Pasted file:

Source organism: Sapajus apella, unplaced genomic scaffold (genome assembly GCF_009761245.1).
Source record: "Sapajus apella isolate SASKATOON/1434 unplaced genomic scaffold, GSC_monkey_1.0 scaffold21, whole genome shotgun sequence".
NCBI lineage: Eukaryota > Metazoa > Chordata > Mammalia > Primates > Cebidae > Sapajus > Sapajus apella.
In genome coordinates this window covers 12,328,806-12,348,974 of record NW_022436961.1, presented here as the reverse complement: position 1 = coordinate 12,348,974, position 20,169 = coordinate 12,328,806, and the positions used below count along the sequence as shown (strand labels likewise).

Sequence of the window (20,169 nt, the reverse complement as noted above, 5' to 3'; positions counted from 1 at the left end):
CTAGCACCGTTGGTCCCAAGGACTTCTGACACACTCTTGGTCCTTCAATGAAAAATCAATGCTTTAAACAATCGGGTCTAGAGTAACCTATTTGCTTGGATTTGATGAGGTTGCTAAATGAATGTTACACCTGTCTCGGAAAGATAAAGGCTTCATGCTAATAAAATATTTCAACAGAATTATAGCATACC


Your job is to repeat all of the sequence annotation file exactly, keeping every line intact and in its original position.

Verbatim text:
Source organism: Sapajus apella, unplaced genomic scaffold (genome assembly GCF_009761245.1).
Source record: "Sapajus apella isolate SASKATOON/1434 unplaced genomic scaffold, GSC_monkey_1.0 scaffold21, whole genome shotgun sequence".
NCBI lineage: Eukaryota > Metazoa > Chordata > Mammalia > Primates > Cebidae > Sapajus > Sapajus apella.
In genome coordinates this window covers 12,328,806-12,348,974 of record NW_022436961.1, presented here as the reverse complement: position 1 = coordinate 12,348,974, position 20,169 = coordinate 12,328,806, and the positions used below count along the sequence as shown (strand labels likewise).

Sequence of the window (20,169 nt, the reverse complement as noted above, 5' to 3'; positions counted from 1 at the left end):
CTAGCACCGTTGGTCCCAAGGACTTCTGACACACTCTTGGTCCTTCAATGAAAAATCAATGCTTTAAACAATCGGGTCTAGAGTAACCTATTTGCTTGGATTTGATGAGGTTGCTAAATGAATGTTACACCTGTCTCGGAAAGATAAAGGCTTCATGCTAATAAAATATTTCAACAGAATTATAGCATACC